However, the Centers for Disease Control and the Occupational Safety and Health Administration insist that there is no safe level of exposure to any asbestos fiber.
Expressing concern about Trump’s defense of asbestos and the disdain his nominee to head the EPA has for the agency's laws, Monforton said it was irresponsible for EPA to not issue a warning before the change of administration.
Jim Lockey conducted an extensive occupational health study spanning three decades on the same cohort of workers from the O.M. Scott factory in Marysville, Ohio, who had been exposed to Libby vermiculite used in the company’s lawn products.
Lockey, a physician and professor of occupational, environmental, and pulmonary medicine at the University of Cincinnati College of Medicine, found by repeatedly testing the same surviving workers that the mineral from the Grace mine in Libby sickens and kills at lower and shorter exposures than anyone believed possible.
“People are touching this stuff all the time. They drill a hole in the ceiling or they rip a wall out. An electrician strings new wiring through a wall to put up additional outlets or cables, or the attic, walls or floor joists are packed with Zonolite,” said Lockey.
“Where it's used in home insulation should be identified. The home owners should be warned that it's in the air, and they should keep it isolated and avoid moving it at all.”
Dr. Aubrey Miller shares Lockey’s concern on the danger to residents and workers.
“Tens if not hundreds of thousands of remodelers, installers, and cable workers throughout the nation go into attics that have exceedingly high exposures and ones that could easily result in disease from contamination. Of course, the same dangers face the residents of those homes,” said Miller, the senior medical adviser to the director of the National Institute of Environmental Health Sciences and the first government physician to arrive in Libby in 1999.
He also expresses concern that without publicizing the potential hazards, physicians will not know enough to properly question their patients about asbestos exposure, and “a lot of lives may be lost throughout the country.”
“Doctors need to know that there is reason to ask their patients about exposure to asbestos, and if patients don’t know they’ve been exposed, the results could be fatal.”
Even those trained in hazardous substances might not recognize the danger of Zonolite.
A couple of years ago, Lockey said he was invited to a dinner at the home of a toxicologist friend whose house was being remodeled. In the middle of one of the rooms being redone was an uncovered pile of Zonolite insulation that had been pulled from the ceiling.
Some property owners are fortunate enough to recognize the danger from Zonolite.
Gerald Mueller was buying an old two-room cabin at Georgetown Lake near Philipsburg. He became cautious when he saw a “popcorn” ceiling, often a sure signal of asbestos. Then he discovered that the attic over the two rooms was insulated with vermiculite from Libby.
“Because of my background, I knew that I didn't want that stuff up there. I was willing to have tests done to determine the asbestos content, but EPA's guidance was, if it was that kind of insulation, you don't need to test it — you just get rid of it,” said Mueller, who had spent almost 30 years moderating groups dealing with natural resource issues, including 10 years with Montana’s governor’s office.
Knowing the latency period — the time from exposure to asbestos to the first signs of illness — Mueller said he was worried about the risk to himself, and also, “I don't want my grandkids up there.”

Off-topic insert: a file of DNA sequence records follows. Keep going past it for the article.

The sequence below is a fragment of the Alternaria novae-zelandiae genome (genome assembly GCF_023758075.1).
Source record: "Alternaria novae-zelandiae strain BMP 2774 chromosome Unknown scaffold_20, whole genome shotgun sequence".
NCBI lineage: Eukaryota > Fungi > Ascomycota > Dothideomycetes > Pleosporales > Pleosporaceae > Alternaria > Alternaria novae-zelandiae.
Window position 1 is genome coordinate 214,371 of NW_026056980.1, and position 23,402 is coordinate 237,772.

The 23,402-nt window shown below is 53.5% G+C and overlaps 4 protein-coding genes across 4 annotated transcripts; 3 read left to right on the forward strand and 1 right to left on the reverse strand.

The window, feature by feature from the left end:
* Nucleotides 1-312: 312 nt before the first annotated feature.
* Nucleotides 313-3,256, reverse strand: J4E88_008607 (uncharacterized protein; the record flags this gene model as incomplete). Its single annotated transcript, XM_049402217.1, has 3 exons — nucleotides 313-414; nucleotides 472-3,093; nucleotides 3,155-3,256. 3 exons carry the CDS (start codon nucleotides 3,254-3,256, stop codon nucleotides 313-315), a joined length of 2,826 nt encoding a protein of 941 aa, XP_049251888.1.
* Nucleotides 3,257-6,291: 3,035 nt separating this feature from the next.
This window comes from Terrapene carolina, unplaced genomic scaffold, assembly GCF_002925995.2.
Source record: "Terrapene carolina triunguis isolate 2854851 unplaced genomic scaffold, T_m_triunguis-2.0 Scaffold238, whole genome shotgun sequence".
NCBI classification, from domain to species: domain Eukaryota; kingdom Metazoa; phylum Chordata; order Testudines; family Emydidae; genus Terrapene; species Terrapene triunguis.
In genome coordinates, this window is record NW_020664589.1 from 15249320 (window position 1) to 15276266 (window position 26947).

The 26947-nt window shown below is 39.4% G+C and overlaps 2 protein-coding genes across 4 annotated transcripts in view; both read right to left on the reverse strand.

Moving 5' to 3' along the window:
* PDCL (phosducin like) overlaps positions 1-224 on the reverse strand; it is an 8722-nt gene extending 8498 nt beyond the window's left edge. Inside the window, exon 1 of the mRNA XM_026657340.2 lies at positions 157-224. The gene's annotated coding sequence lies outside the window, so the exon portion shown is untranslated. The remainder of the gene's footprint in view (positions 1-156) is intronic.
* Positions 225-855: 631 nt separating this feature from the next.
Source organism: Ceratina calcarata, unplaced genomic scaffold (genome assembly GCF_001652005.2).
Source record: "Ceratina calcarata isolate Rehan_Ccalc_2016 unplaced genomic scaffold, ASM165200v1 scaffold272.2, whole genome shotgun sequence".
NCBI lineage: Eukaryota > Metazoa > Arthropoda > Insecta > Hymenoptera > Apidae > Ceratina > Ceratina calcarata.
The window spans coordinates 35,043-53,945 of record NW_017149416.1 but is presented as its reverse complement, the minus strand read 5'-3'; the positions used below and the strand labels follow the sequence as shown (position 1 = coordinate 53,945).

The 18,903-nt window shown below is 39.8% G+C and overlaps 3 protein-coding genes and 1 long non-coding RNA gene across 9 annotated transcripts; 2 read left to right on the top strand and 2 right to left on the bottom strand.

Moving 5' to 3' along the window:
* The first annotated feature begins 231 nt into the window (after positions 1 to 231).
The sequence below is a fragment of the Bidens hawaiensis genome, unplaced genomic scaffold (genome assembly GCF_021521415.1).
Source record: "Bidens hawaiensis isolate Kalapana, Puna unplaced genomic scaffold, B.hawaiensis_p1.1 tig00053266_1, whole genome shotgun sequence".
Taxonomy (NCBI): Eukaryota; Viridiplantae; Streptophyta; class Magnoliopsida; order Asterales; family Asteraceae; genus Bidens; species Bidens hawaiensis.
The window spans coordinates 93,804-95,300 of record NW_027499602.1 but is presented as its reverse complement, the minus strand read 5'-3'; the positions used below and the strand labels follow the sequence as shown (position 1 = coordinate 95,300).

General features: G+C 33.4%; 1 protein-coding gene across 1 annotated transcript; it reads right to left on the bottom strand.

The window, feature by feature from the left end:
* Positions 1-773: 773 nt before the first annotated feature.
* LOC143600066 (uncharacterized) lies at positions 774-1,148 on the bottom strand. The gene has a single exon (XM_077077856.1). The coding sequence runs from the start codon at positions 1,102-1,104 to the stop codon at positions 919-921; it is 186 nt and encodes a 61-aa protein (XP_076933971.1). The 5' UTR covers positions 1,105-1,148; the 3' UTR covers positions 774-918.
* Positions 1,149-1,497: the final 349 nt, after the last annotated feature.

Mueller was very familiar with Zonolite. For 10 years, under contract to EPA and commuting from Missoula, he ran and reported on the meetings of Libby’s Community Advisory Group. His role was to "create a safe place for EPA and the Libby community to communicate about the cleanup."
“In some ways it was the most significant work that I was involved in. Nothing else that I've done involved basically life-and-death issues,” he said and noted with sadness that some members of his group had died from asbestos-related disease during his tenure.
Mueller said the need to notify unsuspecting homeowners “is critical.”
“We can't make up for the damage that was done by past government failures with this material, but we should do everything in our power going forward so that people don't suffer again because of this.”
He said he saw maps of where the Zonolite was shipped from Libby for processing and distribution.
“It's still out there. It’s all over the country,” said Muelller.
“I don't know whether the Trump administration will do this or not, but they should make every effort to find out where it is and warn people what they’re dealing with.”
Public was almost warned
The decision not to warn citizens of the potential danger can't entirely be blamed on politics, as EPA administrators from both parties did nothing despite often fervent urging by public health experts in their agencies.
EPA documents show that career bureaucrats urged their political appointees that no significant public warning be issued. They feared the agency could get stuck with a cleanup bill for the contaminated homes of between $60 billion and $80 billion.
Experts within the EPA and the public health community who were on the front lines in Libby and at Grace vermiculite processing plants were not urging a decontamination of any kind. All they wanted then and now was for the public who may be at risk to be told so they could make their own decisions on their family’s safety.
The one exception who openly called for a public warning was Christine Todd Whitman, who headed the EPA under President George W. Bush. In 2001, she had buckled under enormous White House pressure to downplay the debilitating breathing hazard confronting residents of Manhattan and nearby New Jersey from the collapsed Twin Towers, which government scientists called as caustic as drain cleaner. However, Whitman stood strong when it came to danger from the huge pit mine in Libby.
She listened as EPA health and safety experts anguished over the millions of home and business owners throughout the country that Grace sales records said may be living with lethal asbestos fibers contaminating the vermiculite insulation where they lived and worked.
She approved a 14-page detailed “rollout plan” for warning the public of the hazard in the Zonolite. She and other top agency officials would go on morning TV shows, talk radio outlets, and public service announcements in large and small newspapers and all the major home-improvement and hardware chains.
The rollout was to be unleashed June 27, 2003. It never happened. Instead, that morning, it was announced that Whitman had resigned.